On the night of January 12th, 2014 I walked down the stairs to the L train stop in Union Square with a friend having just finished work. As I came to the bottom of the steps I heard thewarblyand somewhat eerie sound of someone playing the harmonica. I soon saw a young man wearing a army green jumpsuit and a pink ski mask, who was in fact the one playing the harp, along with an arsenal of strange paraphernalia including an old dirty doll, a various assortment of what I believed to be goat and/or sheep hoof/nails tied to strings – of a percussive nature/function, a small chalk board asking – “what is object oriented ontology”, some other smalltrinkets, and an old McDonald’s french fry box.
At first glance upon arriving with only 1 minute to wait for the next Brooklyn bound L – according to the digital clock above, I thought to myself, “this dude is nuts?!” and completely disregarded him. I continued my conversation with my friend. A minute later the train did, in fact, not arrive, and the following train would be a 25 minute wait. over the next several minutes my interest in the young man and his act grew, along with the rest of the people in the vicinity of his set up and ear shot of his harp. The man was on kneeling on the ground breathing through his harmonica, slowly making long, slow gestures with his arms, in an almost ceremonial, spell like fashion. At one point he grabbed the doll and waved it around for a moment. As he breathed harder into the harp, a crescendo of tension and sound rolled through the air and he ripped the doll’s head off. He then proceeded to take numerous mammal nails and teeth and shook them in his hands before tossing them out across the floor like some kind ofpagan craps dealer.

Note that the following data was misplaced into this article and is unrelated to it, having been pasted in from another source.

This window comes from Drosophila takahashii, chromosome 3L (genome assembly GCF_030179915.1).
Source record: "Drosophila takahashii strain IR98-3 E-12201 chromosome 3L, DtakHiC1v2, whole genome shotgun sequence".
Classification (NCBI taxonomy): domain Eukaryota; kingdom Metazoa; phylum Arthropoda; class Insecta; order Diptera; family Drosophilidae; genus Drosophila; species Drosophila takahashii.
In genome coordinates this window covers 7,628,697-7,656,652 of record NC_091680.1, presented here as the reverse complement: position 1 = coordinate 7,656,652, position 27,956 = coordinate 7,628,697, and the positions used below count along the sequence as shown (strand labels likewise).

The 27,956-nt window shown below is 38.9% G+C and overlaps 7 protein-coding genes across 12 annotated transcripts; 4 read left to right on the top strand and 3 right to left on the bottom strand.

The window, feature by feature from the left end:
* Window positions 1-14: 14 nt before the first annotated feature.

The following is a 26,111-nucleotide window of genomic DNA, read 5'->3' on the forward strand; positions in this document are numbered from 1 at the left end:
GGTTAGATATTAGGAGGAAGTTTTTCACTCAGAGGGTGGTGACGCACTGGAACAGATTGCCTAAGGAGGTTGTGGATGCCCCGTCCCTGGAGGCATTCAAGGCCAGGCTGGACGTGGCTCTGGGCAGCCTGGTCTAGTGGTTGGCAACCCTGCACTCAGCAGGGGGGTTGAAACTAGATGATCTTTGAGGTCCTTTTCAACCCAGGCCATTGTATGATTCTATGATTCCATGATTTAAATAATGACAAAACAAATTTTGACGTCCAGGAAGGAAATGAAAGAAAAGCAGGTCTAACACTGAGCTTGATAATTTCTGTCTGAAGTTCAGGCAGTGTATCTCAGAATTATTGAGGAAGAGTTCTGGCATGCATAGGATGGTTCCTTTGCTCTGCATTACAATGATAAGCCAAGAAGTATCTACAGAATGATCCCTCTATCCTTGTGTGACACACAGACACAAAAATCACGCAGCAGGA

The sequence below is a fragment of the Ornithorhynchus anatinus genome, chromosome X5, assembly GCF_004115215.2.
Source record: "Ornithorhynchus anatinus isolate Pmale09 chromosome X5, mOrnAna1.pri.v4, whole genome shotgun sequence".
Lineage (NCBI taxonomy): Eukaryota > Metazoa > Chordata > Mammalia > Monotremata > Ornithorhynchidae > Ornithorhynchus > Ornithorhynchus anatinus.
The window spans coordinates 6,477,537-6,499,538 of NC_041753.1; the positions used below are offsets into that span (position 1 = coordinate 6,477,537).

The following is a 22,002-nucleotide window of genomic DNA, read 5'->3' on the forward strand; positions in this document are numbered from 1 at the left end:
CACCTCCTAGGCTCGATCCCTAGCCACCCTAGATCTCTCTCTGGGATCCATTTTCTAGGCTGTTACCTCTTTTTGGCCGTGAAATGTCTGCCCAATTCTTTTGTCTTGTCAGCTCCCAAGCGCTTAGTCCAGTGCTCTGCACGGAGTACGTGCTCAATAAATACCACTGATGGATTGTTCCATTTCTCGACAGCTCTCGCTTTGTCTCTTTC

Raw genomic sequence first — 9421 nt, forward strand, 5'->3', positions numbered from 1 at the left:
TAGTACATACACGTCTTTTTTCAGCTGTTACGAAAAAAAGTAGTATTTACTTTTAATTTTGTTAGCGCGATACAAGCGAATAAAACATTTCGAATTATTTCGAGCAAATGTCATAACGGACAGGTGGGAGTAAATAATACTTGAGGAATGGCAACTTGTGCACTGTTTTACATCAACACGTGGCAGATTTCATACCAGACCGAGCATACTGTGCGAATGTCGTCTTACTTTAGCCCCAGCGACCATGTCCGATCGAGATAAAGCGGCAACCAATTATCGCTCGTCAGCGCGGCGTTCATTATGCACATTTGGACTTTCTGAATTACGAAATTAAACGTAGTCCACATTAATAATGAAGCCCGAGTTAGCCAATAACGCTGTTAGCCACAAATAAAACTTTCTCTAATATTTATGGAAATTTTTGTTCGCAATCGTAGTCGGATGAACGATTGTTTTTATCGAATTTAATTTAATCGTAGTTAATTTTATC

Another Monday in my life… I had nothing to do, although I had something to do. Just got on a bus from the Upper West Side and let the bus take me to Columbus Circle. I looked for a coffee shop but couldn’t find something nice. So I decided to check out the park. From far I heard flute sounds which made me to enter the park. Eventually I found two flute players who were standing on a small hill. I went close and listened to their musi for a while. After a while I decided to talk to them and took my iPhone out from my pocket and interviewed them. The interview was very easy going. I asked them to talk about themselves and their music.
Date: September 7, 2011 Venue:34th St. Hearald Square (NY) MTA station Text by Sohrab Saadat Ladjevardi
Today I was on my way to meet my wife at 43th Street and 6th Avenue. I was in a hurry because I didn’t want to keep my wife waiting outside in the rain. Just before the exit I heard some music behind me. I just turned around and saw a quartet – The Ebony Hillibillies – of interest looking guys playing a kind of acoustic, folky roots music. Instantly I took out my I phone and shot them for a couple of minutes. In a situation like this I usually would approach the band and ask for a short interview, but…my wife was waiting for me outside in the rain. Whom should I give priority my wife or this band? Of course my wife, right?
Since this morning this gentleman – William Ruiz – has been following me on Twitter. I searched him in the internet and found out that he is a very talented percussionist. He’s playing the 12 tongue modern log drum and a tribal drum set along with various percussion instruments in the NY subway and on the streets of NY. He’s an off/on stage musician creating great percussion sounds and rhythms.
Hope to see him soon in the subway and play with him. Enjoy the videos!
Manze Dayila a singer from Haiti who regularly performs in the NY subway. I just met her this afternoon singing at Union Square station in NY when I was changing the trains on my way back home. Luckily I had my digital camera with me and shot her instantly, of course with her permission. I liked her voice and the way she was presenting herself.